Inherited merit is perceived as un-American and justifiably so in the land of supposed equal opportunities. Historically, the “Far West” belongs to the enterprising and courageous pioneer, the indentured servant who paves his or her own way after voluntary conscription, the “failure is not an option” entrepreneur, the hard working immigrant, the colonial self reliant.
Tragically, America’s current housing crisis makes a complete mockery of this vision. More than a policy day late and a refinancing dollar short, now we have turned our underwater homeowners into Katrina-like refugees, disenfranchised in their own land.
Recent revelations by National Public Radio, ProPublica, and the New York Times prove that Fannie Mae & Freddie Mac decided to spice up their investment portfolios with Wall Street securitized financial weapons of mass destruction and just like Goldman Sachs, Citigroup, and so many others, bet against their own unsuspecting clients. According to the New York Times, “Public documents show that in 2010 and 2011, Freddie & Fannie set out to make gains for their own investment portfolios by using complex mortgage securities that brought in more money for Freddie & Fannie when homeowners in higher interest-rate loans were unable to qualify for a refinancing.”
Concurrently, Freddie & Fannie instituted a policy of approving few if any mortgage modifications including short refinancings with the net result of trying to guarantee that their investment bets based on underwater homeowners continuing to pay artificially high mortgage interest rates would hit the jackpot. Additionally both Freddie & Fannie incentivized mortgage service providers through a series of commissions and paybacks to foreclose rather than modify their portfolios regardless of any devastating effects on affected homeowners, claiming their insistence on this distorted process protected the highest fiduciary interests of shareholders in a national context even though individual taxpayer stakeholders ended up cheated by their own government.
In “Living by Default”, James Surowiecki in the New Yorker (December 19/26/2011) railed against the double standard of corporate borrowers allowed to default while victimized homeowners with underwater mortgages often through no fault of their own have been stigmatized, threatened, and punished. The investment moves by Fannie & Freddie double down on this dichotomy and highlight these two government sponsored institutions in flagrant conflict of interest positions against their trusting citizen clients. Foreclosed by these institutions instead of being helped to keep their homes under better and more realistic mortgage conditions and cheated out of more advantageous refinancing possibilities, between ten to twenty million homeowners have been duly defrauded by this charade masquerading as “the best we could do” government policy which has ended up fomenting national income inequality by destroying what’s left of the home equity safety net at the center of the American Dream.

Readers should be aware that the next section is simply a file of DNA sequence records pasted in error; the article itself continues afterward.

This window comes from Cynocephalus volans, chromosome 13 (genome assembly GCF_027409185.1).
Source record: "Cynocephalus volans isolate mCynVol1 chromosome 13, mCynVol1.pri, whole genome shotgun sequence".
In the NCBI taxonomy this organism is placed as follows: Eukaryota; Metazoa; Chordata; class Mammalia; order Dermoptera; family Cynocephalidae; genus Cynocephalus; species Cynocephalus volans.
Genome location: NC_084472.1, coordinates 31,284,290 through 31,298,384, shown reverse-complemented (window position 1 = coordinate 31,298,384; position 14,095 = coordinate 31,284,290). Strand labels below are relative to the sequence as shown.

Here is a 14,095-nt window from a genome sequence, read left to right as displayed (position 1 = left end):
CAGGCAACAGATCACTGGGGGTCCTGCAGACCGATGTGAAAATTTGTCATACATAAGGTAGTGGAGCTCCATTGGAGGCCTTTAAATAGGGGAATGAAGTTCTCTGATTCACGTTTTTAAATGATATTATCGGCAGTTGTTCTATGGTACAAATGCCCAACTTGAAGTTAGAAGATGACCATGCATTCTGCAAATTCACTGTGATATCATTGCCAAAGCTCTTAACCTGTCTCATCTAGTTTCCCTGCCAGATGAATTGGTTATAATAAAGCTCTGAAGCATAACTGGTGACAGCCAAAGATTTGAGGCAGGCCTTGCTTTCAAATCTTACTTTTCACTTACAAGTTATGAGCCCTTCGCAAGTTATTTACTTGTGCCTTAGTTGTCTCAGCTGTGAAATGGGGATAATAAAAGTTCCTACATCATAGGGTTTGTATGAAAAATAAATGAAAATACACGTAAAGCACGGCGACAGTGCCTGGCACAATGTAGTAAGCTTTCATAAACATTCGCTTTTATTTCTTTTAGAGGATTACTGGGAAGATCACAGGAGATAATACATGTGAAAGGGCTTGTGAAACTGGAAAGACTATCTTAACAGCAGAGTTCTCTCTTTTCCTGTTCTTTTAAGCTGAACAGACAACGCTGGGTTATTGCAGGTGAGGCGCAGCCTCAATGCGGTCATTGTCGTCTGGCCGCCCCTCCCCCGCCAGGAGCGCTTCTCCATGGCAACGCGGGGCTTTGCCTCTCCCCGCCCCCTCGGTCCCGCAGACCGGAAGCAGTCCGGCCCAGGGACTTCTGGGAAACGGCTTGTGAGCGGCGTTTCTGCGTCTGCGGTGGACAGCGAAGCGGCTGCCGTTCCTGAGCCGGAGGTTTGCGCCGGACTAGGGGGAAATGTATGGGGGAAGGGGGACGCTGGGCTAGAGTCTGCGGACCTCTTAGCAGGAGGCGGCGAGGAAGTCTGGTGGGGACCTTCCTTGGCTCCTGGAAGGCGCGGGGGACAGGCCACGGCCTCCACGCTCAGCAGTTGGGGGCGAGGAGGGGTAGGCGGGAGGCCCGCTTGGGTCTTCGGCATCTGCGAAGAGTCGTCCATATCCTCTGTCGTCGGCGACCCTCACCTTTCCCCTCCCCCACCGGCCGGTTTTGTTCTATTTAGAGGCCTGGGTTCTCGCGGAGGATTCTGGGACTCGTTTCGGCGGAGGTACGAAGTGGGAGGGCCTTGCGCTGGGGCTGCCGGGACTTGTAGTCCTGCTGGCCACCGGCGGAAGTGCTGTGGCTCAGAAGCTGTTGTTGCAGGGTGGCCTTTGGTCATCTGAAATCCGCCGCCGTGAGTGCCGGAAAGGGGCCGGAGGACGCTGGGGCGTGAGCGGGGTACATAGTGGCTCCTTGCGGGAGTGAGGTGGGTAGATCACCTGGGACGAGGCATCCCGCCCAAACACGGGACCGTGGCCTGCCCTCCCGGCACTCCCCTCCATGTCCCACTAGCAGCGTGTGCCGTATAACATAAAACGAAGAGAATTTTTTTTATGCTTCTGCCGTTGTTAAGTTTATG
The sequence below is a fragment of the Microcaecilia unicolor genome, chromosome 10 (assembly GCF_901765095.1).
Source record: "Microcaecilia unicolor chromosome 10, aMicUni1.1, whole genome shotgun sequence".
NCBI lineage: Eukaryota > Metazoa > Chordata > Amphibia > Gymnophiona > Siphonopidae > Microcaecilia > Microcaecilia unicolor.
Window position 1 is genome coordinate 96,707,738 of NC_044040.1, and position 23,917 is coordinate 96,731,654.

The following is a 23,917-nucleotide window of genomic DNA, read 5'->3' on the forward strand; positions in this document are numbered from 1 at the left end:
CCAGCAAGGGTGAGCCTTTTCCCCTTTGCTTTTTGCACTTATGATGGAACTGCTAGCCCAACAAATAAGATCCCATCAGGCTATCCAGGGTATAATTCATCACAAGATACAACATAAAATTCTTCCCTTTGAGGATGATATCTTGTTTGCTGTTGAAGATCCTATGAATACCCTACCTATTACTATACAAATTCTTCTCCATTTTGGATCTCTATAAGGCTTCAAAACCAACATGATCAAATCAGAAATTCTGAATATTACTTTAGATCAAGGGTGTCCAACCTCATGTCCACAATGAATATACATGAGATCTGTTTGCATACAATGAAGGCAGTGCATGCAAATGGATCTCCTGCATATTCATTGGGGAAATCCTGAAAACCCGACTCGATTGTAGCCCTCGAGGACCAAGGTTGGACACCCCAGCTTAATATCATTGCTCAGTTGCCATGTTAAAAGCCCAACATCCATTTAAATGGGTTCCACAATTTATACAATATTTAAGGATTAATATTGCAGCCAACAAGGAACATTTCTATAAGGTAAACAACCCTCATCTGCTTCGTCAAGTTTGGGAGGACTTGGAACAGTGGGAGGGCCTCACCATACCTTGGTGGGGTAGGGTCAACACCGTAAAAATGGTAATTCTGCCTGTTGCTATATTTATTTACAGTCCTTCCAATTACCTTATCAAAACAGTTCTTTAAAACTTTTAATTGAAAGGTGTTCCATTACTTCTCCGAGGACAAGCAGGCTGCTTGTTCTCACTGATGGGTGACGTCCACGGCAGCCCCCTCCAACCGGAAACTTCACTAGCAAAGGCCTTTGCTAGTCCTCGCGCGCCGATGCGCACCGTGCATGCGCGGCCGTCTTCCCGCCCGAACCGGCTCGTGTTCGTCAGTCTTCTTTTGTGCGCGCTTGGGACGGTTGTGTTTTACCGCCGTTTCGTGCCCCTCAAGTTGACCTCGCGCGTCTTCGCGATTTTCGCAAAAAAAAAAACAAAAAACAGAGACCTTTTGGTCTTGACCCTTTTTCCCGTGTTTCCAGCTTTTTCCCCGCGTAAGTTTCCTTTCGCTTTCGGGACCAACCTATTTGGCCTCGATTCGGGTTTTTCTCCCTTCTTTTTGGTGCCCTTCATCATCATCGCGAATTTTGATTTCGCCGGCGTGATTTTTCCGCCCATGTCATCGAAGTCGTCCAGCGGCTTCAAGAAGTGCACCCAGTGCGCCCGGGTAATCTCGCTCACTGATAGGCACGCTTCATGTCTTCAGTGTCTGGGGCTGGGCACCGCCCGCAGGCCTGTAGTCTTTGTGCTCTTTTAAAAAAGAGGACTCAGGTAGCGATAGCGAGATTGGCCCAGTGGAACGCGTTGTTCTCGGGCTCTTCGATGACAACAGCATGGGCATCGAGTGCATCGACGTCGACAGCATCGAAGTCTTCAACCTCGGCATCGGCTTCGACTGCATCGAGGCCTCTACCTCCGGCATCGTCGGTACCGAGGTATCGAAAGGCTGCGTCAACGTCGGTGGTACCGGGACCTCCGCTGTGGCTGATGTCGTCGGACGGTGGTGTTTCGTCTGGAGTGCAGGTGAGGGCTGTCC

This is truly a 1% solution against the 99% that have bailed out the 1%. U.S. taxpaying citizen homeowners have the right to claim the burden of “Illegal Triple Indemnity” which means being punished three times for the same misdemeanor under U.S. constitutional law. A triple indemnity burden results in taxing homeowners three times for the same crime committed by others: first by having taxpayers bail out these institutions; second by continuing to have to cover the legal fees and unjustified exorbitant salaries of Fannie Mae officials rewarded for failure as evidenced by sequential loss-producing quarters with public funds; and third by subsidizing home values that no longer correlate to any sense of public trust because both Fannie and Freddie preferred speculative financial bets against their own clients than attending to the welfare of those they were entrusted to serve.